120 - 114 Final - 2OT
  for this game

Williams, Okur hold off Pistons in double-overtime thriller

Dec 20, 2008 - 5:34 AM By Chuck Klonke PA SportsTicker Contributing Writer

AUBURN HILLS, Michigan (Ticker) -- The Utah Jazz kept their winning streak against the Detroit Pistons alive - with a major assist from a former Piston.

Mehmet Okur, who broke into the NBA with Detroit and was a member of the squad that won the 2004 NBA championship, scored 12 of his 26 points in the fourth quarter Friday and added three more in the second overtime as the Jazz survived with a thrilling 120-114 triumph.

"It was a huge win for us on the road," Okur said. "They made some tough shots. We made some tough shots - and it was a long game. It's all about getting the 'W' and we got it."

Utah has won nine of the last 10 meetings with Detroit, including the last seven in a row. The Jazz haven't lost at the Palace since March 13, 2005.

"It's special," Utah point guard Deron Williams said. "It's a tough team. It's a tough place to play. Our styles are similar so it's always a physical defensive battle."

Neither team had much room to breathe all night - particularly down the stretch. One dramatic shot would be answered by another. A game-changing turnover would be reciprocated moments later on the other end.

Jazz point guard Deron Williams thought he had the game won with a turnaround, fadeaway jumper with less than three seconds remaining in regulation. But Richard Hamilton answered from the baseline on the other end to force the extra frame.

In the first overtime, it was the other way around. Detroit took a lead on Tayshaun Prince's jumper with 35 seconds on the clock - and it was Williams who responded, connecting from 18 feet to force another overtime.

But this time, the Jazz were finally able to maintain some semblance of control - albeit by the slimmest of margins, for most of the period. Paul Millsap's dunk put the Jazz ahead for good just 15 seconds into the second overtime, but the Pistons didn't make it easy, repeatedly pulling to within one or two points but failing to get over the hump.

With Utah nursing a one-point lead with less than a minute left, Williams barreled into the paint but kicked out to an open Kyle Korver on the left wing. After struggling all night, Korver buried it from long range, opening up a four-point cushion.

"I was so ecstatic," Williams said of Korver's 3-pointer. "I didn't know if I had another overtime in me."

Allen Iverson's driving layup moments later pulled Detroit back to within two, but the Jazz closed out the victory at the foul line.

Williams led Utah with 29 points and eight assists and Millsap had 24 - including six in the second overtime - and 12 rebounds for his 14th consecutive double-double.

"He was much quicker to the basketball tonight," Utah coach Jerry Sloan said of Williams, who has been battling a sprained ankle all season. "He was able to get on top of the basket. I'd say that was his quickest game in the past month. He made some great plays and he always makes a difference."

Iverson scored 38 points for Detroit, a season high and his most since joining the Pistons in a November 3 trade. Richard Hamilton added 30.

"I thought we played a real good game tonight, but just not good enough," Detroit coach Michael Curry said. "They posted us up some (with the smaller lineup) but Rip and A.I. got loose, so I think we won that battle. A.I. had 38 and Rip had 30 - I'll take that."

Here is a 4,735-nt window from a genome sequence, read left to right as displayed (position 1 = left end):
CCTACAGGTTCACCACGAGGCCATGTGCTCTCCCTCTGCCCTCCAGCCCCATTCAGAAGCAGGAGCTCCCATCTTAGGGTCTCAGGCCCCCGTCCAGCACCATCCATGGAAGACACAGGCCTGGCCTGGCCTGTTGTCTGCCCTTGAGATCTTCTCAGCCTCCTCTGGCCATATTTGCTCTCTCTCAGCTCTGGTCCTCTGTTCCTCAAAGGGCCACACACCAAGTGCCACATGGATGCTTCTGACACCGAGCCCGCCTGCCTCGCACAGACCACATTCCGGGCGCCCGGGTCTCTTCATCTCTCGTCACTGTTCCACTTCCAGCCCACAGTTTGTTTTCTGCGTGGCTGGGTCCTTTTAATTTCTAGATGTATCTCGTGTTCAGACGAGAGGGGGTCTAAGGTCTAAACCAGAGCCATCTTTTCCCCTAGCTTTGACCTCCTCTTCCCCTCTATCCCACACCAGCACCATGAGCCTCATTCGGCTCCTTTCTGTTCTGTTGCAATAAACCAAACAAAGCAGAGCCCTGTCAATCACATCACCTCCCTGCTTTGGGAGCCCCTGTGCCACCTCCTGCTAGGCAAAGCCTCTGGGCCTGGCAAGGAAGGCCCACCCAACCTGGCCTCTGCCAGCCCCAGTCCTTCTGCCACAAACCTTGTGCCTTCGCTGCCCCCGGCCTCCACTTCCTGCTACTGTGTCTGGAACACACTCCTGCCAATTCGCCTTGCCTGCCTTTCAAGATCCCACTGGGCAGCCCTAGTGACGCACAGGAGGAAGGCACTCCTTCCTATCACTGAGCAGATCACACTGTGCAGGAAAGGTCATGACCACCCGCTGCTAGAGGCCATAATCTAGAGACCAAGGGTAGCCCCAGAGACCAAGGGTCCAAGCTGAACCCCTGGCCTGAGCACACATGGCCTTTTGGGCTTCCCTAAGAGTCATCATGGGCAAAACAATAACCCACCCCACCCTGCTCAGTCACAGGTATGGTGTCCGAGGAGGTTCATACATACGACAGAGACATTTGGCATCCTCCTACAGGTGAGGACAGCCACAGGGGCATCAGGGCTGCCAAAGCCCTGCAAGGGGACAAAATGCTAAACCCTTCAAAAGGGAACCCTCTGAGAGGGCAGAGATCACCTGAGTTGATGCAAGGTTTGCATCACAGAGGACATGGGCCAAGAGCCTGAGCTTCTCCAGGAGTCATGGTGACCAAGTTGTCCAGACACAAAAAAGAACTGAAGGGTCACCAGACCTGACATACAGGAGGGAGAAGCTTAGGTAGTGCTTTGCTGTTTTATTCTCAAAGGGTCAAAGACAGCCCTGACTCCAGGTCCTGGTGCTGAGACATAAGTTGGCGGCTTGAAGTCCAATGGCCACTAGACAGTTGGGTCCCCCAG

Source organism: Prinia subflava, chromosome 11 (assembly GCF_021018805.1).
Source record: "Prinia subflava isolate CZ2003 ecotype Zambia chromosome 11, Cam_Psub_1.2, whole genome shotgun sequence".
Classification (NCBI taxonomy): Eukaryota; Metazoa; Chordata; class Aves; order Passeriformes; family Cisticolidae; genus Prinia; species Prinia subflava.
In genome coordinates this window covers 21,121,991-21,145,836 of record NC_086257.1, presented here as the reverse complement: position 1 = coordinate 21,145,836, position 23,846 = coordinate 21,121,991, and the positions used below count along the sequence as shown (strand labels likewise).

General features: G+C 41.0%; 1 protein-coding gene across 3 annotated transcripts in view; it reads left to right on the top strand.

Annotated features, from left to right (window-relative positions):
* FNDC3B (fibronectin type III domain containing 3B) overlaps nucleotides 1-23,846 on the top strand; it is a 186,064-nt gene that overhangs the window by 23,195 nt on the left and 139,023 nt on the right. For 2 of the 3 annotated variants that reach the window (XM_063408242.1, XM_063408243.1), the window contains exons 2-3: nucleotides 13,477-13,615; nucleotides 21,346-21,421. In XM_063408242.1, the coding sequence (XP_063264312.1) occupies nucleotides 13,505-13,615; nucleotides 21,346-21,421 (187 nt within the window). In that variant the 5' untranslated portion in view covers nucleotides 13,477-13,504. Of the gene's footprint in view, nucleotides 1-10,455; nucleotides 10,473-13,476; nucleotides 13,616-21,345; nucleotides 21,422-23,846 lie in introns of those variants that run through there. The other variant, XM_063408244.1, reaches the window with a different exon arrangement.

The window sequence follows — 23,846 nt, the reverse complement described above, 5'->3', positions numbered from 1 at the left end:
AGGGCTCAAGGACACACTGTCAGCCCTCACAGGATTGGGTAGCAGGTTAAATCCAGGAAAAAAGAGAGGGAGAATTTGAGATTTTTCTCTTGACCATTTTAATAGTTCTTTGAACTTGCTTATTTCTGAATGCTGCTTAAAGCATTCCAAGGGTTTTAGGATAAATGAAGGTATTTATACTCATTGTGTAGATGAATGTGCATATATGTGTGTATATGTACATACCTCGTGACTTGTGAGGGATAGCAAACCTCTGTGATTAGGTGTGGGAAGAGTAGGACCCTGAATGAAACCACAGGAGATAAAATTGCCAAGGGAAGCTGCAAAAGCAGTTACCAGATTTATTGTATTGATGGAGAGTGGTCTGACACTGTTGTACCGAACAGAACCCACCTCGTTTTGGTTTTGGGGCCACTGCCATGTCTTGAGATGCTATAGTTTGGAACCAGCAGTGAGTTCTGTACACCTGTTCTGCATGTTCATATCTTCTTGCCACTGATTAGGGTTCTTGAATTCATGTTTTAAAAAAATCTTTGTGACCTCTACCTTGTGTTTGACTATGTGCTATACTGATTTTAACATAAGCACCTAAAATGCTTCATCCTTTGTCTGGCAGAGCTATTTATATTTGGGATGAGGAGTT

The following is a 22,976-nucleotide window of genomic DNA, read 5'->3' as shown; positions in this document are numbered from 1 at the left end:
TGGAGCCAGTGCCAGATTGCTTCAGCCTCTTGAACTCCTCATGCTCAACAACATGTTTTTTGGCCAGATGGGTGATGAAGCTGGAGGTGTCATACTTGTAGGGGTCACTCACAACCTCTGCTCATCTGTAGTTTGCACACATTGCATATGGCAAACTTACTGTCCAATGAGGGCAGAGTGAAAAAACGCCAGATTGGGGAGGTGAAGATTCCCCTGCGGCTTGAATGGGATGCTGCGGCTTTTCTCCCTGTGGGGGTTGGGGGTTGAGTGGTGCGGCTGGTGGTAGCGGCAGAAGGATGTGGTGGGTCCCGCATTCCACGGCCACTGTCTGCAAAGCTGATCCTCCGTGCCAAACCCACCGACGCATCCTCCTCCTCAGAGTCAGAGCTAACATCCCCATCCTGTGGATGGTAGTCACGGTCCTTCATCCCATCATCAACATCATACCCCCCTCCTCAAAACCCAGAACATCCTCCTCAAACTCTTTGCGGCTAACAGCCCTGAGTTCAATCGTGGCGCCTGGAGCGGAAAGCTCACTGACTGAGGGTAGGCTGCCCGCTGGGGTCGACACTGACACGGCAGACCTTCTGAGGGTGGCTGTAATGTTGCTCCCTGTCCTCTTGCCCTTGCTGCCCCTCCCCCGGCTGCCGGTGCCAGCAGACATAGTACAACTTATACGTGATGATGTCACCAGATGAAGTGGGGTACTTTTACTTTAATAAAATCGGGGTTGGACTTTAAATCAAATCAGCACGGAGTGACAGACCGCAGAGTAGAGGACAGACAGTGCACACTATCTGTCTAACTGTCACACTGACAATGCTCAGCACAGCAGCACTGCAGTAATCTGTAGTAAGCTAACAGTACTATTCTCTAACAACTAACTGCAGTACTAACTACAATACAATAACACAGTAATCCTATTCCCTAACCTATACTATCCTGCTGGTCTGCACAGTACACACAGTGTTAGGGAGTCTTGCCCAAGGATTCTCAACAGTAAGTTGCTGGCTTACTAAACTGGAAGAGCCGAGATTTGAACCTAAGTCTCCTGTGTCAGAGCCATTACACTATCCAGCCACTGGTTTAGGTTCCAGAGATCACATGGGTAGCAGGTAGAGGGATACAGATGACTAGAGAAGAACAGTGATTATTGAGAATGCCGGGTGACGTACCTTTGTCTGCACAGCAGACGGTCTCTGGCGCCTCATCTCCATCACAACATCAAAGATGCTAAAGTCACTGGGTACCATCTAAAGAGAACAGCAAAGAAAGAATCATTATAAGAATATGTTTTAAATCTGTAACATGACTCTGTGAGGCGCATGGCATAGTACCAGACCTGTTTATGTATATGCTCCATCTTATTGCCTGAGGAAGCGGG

After taking a first-quarter lead, Detroit kept it throughout the second, but Williams kept the Jazz close with 15 of his 17 first-half points, including a 3-point bucket with less than three seconds remaining in the half to cut the Pistons' lead to 48-43 at the break.

The Pistons struggled at the start of the second half, failing to score on their first five possessions. Utah went ahead for the first time since the opening frame, 51-50, on Ronnie Brewer's three-point play at the 9:13 mark.

Iverson scored 10 points in the third quarter and Detroit took a 70-69 lead into the fourth. Millsap scored the first basket of the final quarter but the Pistons answered with a 10-2 run, capped by consecutive baskets by Antonio McDyess - the second coming on a no-look pass from Hamilton. The spurt gave Detroit an 80-73 lead.

But Utah responded with a 15-2 surge, sparked by eight points from Okur.

"I didn't do what I wanted in the first half," Okur said. "In the second half, I stayed hungry. I didn't give up and my teammates did a good job of creating shots for me. I played with a lot of confidence in the second half."

Utah led 96-88 after two free throws by Andrei Kirilenko with 1:24 left, but Rasheed Wallace hit his second straight 3-point basket and Rodney Stuckey stole the ball from Kyle Korver under Detroit's basket and dropped in a layup to pull the Pistons even at 96-96.

Though Hamilton's heroics at the end of regulation propelled the Pistons into overtime, he wasn't available at the end of the game, as he was one of four Pistons players to foul out late.

"That definitely helped, having Rasheed (Wallace) sit," Williams said. "He hit those two shots late in the game and he was starting to feel it. And Rip had a real good game. It helped having some of their better guys sitting on the bench."

Iverson agreed that foul trouble was a factor.

"We had four guys foul out and they didn't have any," he said. "That makes it tough to win."